Making Sense of Unique Transaction Identifiers (UTIs)

The concept of a Unique Transaction Identifier (UTI) is a simple one.  The ability to uniquely identify each individual transaction, using a format of code which removes the wide disparities between trading firms own internal trade references.

US Dodd-Frank Reporting

In the commodities space, we were first introduced to this concept under the US Dodd-Frank regulations – and it worked pretty well.  In this instance, the ID was termed as a Unique Swap Identifier (USI) which had some rules for field construction.  The first 10 characters are meant to represent the NameSpace of the firm – e.g. a Legal Entity Identifier (LEI) with the remainder of the ID made up of a unique transaction reference.

Crucially the US implementation worked as Dodd Frank was single-sided reporting.  This meant that one of the two trading principals would assume responsibility for reporting and would generate the USI.  There were very clear lines of responsibility – and the USI would be reported correctly and then provided to the counterparty, often as part of the confirmation stage.

European EMIR Reporting

In 2014, when EMIR trade reporting launched for EEA domicled counterparties, the concept of a Unique Transaction Identifier UTI) was again adopted by ESMA, however this caused massive operational problems for the market, as EMIR is dual-sided reporting on a trade date +1 (T+1) reporting timeframe.  This effectively meant that counterparties needed to bilaterally agree the UTI for each of their deals within 24 hours – in order for both sides to report their transactions correctly and on time.

Up until this point, there had never been an industry wide convention, or indeed a need, to share trade identifiers outside of the regular confirmations process.

A number of possible methods for assigning responsibility for UTI generation exist, but the issue still remains how to gather the UTI from the counterparty and update internal systems in time to meet the reporting deadlines.

Many issues were caused by firms using dummy UTIs or proxies, and then having to rereport later once the correct codes were agreed.

A lack of uniformity in the European markets, coupled with no steer from the regulators has meant that this issue has continued to fester.

Similarly, the validation on UTI from ESMA was much looser than the US rules, with firms only needing to ensure that the ID was no longer than 52 characters – however that string was made up.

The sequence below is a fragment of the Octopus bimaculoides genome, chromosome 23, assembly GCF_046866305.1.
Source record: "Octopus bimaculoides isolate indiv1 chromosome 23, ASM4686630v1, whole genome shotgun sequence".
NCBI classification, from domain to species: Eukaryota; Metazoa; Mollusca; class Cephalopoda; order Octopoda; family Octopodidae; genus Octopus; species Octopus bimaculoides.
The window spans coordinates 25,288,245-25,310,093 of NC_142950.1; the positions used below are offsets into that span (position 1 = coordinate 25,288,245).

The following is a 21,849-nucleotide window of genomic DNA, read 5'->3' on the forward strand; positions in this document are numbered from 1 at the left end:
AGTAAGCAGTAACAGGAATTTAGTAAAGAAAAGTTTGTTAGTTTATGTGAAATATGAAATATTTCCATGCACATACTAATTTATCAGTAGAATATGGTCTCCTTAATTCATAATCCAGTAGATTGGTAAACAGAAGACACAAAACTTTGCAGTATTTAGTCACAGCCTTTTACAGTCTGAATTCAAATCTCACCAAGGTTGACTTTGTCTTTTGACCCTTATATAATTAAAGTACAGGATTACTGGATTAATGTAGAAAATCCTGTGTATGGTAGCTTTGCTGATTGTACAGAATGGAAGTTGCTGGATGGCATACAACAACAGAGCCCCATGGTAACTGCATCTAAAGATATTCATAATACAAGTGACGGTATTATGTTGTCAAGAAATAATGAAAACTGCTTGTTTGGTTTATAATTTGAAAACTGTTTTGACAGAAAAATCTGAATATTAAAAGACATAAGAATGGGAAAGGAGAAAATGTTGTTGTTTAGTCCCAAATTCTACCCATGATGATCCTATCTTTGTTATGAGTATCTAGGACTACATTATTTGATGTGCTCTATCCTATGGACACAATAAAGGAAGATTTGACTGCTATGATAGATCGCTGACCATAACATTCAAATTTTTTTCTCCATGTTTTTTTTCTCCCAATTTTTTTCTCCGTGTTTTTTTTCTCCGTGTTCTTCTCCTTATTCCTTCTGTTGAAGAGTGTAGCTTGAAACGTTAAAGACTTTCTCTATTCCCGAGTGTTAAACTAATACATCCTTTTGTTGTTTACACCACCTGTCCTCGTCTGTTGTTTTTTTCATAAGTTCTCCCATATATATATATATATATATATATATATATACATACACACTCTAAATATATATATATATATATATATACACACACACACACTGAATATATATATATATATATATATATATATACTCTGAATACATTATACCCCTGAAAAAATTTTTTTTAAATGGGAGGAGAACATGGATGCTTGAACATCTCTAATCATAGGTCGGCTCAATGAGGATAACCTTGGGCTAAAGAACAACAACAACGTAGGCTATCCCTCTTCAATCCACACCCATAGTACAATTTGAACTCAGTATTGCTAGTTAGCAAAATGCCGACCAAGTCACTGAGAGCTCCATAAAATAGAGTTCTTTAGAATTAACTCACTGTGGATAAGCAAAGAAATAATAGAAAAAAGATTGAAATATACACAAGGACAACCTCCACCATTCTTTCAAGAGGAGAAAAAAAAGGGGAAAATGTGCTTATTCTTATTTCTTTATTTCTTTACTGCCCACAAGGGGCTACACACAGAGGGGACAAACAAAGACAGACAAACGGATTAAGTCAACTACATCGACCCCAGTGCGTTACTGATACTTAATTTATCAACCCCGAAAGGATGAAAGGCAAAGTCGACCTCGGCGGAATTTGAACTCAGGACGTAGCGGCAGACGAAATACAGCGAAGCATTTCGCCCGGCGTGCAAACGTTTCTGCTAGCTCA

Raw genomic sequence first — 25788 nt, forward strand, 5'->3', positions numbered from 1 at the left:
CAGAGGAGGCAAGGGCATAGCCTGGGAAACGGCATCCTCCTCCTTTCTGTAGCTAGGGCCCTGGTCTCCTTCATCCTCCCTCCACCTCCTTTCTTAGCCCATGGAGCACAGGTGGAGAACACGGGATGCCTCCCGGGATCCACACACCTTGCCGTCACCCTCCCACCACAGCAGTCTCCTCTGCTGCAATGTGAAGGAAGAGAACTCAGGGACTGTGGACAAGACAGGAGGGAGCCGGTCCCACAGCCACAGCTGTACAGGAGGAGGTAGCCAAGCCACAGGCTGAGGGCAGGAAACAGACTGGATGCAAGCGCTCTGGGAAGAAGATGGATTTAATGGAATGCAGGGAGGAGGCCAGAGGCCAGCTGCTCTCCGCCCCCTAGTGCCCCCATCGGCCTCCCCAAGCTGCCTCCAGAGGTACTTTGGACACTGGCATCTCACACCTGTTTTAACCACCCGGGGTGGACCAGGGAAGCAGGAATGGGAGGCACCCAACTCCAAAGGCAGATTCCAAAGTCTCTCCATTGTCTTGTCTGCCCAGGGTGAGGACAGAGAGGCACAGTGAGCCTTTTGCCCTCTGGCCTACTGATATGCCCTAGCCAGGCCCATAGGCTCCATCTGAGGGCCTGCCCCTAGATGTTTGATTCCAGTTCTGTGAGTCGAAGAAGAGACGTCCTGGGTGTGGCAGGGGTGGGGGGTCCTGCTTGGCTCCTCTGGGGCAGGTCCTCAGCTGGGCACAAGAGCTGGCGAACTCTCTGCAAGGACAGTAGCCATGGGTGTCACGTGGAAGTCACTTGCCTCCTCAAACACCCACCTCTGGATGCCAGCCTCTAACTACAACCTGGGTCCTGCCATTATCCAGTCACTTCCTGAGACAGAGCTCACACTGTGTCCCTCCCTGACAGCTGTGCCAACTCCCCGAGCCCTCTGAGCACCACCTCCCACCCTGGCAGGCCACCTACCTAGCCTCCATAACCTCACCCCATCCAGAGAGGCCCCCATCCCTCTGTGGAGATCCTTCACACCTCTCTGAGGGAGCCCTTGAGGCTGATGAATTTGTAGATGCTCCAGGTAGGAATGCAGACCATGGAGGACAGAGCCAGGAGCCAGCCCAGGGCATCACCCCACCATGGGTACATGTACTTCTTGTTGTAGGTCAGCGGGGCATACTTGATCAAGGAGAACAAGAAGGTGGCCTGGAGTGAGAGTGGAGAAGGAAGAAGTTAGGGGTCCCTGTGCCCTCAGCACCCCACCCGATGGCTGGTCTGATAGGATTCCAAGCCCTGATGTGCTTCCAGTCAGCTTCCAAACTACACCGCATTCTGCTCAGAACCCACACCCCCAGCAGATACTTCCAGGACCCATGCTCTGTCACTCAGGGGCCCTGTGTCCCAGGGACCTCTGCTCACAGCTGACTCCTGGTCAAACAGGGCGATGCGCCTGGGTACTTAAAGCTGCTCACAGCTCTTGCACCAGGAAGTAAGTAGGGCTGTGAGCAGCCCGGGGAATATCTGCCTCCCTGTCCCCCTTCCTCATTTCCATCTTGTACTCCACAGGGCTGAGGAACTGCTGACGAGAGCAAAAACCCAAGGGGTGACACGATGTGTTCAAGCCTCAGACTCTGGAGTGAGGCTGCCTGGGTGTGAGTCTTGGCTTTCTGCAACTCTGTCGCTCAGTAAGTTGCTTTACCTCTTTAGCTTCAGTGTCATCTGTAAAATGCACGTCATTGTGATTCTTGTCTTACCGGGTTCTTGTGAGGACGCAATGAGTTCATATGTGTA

European REMIT Reporting

Then in 2015, REMIT was introduced in Europe, again using the UTI as an identifier, but adding a new optional method of generating a code – based on a concatenation of commercial term fields, hashed in an algorithm to result in a unique string.

Being a dual-sided reporting regime, REMIT participants also faced the same problems with sharing UTIs as experienced one year earlier with EMIR.

European IDs for US Reports?

To complicate matters further, trades which are reportable in both the US under Dodd Frank and in Europe under EMIR have a clash in USI/UTI validity.  Remember that the US regime requires the first part of the USI to be a namespace (LEI), whereas ESMA just require the value to be within 52 characters – however they are made up.

This means that in order for this to work for both jurisdictions, the US reporting party under Dodd-Frank must generate the USI and provide the same code to be used by their counterparty under EMIR – even if they have no obligation to report under EMIR themselves.

It’s unnecessarily complicated.

Future Developments

Fortunately there is work afoot with the International Organization of Securities Commissions (IOSCO), who are working with the industry to draw up a set of harmonised rules for the Unique Transaction Identifier.  While these may not fully alleviate the issue of UTI sharing in dual-sided reporting regimes – watch this space.  A solution here would prove extremely valuable to the industry – and would remove an onerrous and error prone step in an already complex process.

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